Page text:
With respect to known environmental sites (whether identified by us or by the Environmental Protection Agency or comparable state authorities), estimates of our ultimate potential financial exposure for a given site or in the aggregate for all such sites can change over time because of the widely varying costs of currently available cleanup techniques, unpredictable contaminant recovery and reduction rates associated with available cleanup technologies, the likely development of new cleanup technologies, the difficulty of determining in advance the nature and full extent of contamination and each potential participant’s share of any estimated loss (and that participant’s ability to bear it), and evolving statutory and regulatory standards governing liability.

The risk of incurring environmental liability for acts and omissions, past, present, and future, is inherent in the railroad business.  Some of the commodities we transport, particularly those classified as hazardous materials, pose special risks that we work diligently to reduce.  In addition, several of our subsidiaries own, or have owned, land used as operating property, or which is leased and operated by others, or held for sale.  Because environmental problems that are latent or undisclosed may exist on these properties, there can be no assurance that we will not incur environmental liabilities or costs with respect to one or more of them, the amount and materiality of which cannot be estimated reliably at this time.  Moreover, lawsuits and claims involving these and potentially other unidentified environmental sites and matters are likely to arise from time to time.  The resulting liabilities could have a significant effect on financial position, results of operations, or liquidity in a particular year or quarter.
Based on our assessment of the facts and circumstances now known, we believe we have recorded the probable and reasonably estimable costs for dealing with those environmental matters of which we are aware.  Further, we believe that it is unlikely that any known matters, either individually or in the aggregate, will have a material adverse effect on our financial position, results of operations, or liquidity.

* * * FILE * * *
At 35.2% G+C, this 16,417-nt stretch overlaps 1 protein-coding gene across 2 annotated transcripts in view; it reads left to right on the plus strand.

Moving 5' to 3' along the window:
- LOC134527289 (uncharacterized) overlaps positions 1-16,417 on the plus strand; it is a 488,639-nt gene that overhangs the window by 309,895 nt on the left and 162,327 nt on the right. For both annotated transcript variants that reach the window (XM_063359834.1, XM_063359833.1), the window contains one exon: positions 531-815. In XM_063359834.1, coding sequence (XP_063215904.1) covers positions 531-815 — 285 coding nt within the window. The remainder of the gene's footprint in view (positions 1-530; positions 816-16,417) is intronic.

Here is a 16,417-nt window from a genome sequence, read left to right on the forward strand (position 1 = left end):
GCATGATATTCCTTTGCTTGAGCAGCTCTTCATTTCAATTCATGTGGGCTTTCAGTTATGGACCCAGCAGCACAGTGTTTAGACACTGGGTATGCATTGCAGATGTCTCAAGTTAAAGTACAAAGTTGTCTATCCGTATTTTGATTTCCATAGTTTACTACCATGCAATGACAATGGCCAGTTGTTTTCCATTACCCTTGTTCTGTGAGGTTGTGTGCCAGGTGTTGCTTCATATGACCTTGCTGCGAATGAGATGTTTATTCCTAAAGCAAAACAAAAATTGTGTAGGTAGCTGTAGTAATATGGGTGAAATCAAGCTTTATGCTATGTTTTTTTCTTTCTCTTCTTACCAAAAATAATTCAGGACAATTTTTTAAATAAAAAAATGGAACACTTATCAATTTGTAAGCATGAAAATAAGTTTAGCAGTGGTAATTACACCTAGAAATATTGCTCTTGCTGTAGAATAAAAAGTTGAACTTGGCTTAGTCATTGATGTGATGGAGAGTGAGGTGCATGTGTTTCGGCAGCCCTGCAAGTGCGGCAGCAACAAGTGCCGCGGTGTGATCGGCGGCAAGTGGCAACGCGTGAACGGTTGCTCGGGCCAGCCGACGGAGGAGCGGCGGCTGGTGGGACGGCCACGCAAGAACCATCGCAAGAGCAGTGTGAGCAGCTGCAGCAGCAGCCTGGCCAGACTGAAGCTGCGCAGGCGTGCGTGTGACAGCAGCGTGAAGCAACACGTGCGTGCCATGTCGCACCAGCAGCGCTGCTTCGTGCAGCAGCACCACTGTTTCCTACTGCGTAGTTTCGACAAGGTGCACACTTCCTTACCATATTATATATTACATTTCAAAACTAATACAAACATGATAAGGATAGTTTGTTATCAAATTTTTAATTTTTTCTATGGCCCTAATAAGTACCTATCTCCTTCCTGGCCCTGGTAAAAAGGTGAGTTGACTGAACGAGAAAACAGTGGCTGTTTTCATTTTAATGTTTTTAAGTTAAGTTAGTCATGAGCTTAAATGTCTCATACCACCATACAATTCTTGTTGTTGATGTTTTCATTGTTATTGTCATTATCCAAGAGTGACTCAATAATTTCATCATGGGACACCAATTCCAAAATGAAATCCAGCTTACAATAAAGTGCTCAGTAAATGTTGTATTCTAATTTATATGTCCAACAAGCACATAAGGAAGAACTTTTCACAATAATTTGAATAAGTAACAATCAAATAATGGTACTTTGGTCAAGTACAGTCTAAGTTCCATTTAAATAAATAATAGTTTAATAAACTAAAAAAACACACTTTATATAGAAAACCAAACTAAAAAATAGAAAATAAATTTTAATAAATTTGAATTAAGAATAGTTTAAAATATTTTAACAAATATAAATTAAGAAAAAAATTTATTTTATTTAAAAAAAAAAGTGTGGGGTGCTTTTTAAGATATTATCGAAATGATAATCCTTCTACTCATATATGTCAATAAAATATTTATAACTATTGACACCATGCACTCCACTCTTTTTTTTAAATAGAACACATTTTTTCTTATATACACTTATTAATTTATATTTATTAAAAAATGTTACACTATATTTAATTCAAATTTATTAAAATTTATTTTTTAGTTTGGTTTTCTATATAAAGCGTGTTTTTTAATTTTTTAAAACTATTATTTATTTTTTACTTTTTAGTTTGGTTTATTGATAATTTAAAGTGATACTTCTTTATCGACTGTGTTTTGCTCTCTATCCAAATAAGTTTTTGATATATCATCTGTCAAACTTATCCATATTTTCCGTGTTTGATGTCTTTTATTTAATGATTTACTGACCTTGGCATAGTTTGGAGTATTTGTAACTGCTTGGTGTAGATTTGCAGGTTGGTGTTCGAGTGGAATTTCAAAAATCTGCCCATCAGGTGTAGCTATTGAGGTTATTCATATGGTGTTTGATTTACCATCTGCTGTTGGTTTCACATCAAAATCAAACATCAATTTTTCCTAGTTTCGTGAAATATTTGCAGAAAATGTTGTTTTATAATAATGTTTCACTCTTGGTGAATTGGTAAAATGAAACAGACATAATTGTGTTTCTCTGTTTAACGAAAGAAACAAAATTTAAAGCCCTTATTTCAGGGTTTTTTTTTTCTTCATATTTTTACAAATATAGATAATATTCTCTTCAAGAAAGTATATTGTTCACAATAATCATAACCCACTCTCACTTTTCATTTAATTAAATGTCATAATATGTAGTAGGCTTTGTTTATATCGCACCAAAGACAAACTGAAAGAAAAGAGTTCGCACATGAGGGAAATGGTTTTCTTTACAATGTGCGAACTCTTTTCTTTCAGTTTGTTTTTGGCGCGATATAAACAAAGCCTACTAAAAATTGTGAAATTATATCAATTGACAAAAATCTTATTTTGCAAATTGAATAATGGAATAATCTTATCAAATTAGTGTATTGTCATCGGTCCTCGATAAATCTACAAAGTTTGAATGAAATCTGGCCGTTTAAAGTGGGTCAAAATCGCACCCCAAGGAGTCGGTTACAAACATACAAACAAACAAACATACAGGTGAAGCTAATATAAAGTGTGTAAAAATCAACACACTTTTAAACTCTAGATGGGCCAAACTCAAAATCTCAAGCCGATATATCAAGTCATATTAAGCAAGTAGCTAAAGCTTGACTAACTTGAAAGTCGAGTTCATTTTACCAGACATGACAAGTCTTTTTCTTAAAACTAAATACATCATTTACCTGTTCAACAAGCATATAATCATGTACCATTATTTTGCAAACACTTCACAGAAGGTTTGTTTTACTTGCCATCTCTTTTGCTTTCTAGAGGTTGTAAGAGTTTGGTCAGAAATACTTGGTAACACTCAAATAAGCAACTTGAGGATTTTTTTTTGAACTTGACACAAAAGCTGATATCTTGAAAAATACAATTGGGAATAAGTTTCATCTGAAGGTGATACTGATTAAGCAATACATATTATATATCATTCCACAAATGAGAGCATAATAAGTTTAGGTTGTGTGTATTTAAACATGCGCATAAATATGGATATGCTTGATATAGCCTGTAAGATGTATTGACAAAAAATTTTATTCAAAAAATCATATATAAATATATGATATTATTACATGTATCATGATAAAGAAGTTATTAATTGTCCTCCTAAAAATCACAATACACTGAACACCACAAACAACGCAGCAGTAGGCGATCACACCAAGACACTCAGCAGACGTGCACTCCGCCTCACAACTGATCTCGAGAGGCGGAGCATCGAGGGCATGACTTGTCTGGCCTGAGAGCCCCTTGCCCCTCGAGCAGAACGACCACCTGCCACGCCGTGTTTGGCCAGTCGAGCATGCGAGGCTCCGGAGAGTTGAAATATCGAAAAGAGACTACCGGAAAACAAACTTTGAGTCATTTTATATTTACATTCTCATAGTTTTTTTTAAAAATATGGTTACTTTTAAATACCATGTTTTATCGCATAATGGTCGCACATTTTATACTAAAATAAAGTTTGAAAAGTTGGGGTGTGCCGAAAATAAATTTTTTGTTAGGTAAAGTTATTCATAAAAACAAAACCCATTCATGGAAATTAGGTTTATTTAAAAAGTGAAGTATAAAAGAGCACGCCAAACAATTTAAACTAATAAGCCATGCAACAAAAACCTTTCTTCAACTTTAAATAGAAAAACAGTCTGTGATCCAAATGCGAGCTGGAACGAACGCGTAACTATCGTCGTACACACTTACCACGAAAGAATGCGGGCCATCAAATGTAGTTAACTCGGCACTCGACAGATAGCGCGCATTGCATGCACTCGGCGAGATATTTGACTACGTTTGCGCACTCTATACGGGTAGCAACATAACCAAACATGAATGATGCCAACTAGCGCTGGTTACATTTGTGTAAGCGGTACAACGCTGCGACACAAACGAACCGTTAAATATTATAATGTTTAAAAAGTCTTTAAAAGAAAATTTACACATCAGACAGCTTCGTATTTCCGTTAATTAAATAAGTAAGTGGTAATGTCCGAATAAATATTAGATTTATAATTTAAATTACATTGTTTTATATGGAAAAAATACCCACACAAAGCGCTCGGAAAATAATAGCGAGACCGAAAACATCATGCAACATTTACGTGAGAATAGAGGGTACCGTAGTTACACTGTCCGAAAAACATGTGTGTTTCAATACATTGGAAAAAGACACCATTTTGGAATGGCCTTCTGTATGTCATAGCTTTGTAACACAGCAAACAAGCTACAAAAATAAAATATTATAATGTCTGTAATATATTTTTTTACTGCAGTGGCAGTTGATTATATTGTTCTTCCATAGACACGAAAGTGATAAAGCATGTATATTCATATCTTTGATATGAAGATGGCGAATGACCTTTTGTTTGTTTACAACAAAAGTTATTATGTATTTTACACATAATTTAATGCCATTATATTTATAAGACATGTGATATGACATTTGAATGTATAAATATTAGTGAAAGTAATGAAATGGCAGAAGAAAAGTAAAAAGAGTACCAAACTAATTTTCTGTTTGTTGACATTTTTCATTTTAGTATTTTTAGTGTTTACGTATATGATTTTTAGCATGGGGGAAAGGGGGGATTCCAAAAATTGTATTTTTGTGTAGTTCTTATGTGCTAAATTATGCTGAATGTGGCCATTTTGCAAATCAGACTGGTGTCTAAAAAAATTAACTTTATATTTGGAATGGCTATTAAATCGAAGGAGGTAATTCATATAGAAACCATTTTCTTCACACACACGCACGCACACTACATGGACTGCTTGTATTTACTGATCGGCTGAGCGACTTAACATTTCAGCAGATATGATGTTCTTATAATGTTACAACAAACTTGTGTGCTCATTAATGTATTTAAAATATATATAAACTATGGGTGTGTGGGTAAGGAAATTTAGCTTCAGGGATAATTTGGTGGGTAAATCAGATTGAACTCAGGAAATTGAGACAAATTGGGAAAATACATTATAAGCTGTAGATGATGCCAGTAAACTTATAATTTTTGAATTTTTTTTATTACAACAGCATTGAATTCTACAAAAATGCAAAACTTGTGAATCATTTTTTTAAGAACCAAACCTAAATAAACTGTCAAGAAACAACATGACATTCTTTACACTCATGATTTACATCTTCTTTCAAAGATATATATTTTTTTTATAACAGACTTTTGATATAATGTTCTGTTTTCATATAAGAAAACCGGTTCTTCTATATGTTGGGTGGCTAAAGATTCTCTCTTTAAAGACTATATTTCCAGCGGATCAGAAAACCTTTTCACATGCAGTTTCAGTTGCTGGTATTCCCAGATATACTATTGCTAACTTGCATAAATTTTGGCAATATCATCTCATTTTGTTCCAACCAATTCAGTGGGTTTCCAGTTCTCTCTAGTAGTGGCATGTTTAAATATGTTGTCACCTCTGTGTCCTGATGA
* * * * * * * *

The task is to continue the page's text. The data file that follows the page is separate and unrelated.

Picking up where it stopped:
We obtain on behalf of ourself and our subsidiaries insurance for potential losses for third-party liability and first-party property damages.  With limited exceptions, we are currently insured above $75 million and below $1.1 billion ($1.5 billion for specific perils) per occurrence and/or policy year for bodily injury and property damage to third parties and above $25 million and below $200 million per occurrence and/or policy year for property owned by us or in our care, custody, or control.
12. New Accounting Pronouncements

On January 1, 2020, we adopted Accounting Standards Update (ASU) 2016-13, “Credit Losses - Measurement of Credit Losses on Financial Instruments,” which replaced the current incurred loss impairment method with a method that reflects expected credit losses. Historically, losses associated from the inability to collect on accounts receivable have been insignificant, with little divergence in collection trends through varying economic cycles. Short-term and long-term financial assets, as defined by the standard, are impacted by immediate recognition of estimated credit losses in the financial statements, reflecting the net amount expected to be collected. There was no material impact to the financial statements upon adoption.

In December 2019, the Financial Accounting Standards Board (FASB) issued ASU 2019-12, “Simplifying the Accounting for Income Taxes,” which adds new guidance to simplify the accounting for income taxes, changes the accounting for certain income tax transactions, and makes other minor changes. The new standard is effective as of January 1, 2021, and early adoption is permitted for any interim period for which financial statements have not been issued. We do not expect this standard to have a material effect on our financial statements. We will not adopt the standard early.


Item 2.  Management’s Discussion and Analysis of Financial Condition and Results of Operations.
Norfolk Southern Corporation and Subsidiaries
The following discussion and analysis should be read in conjunction with the Consolidated Financial Statements and Notes.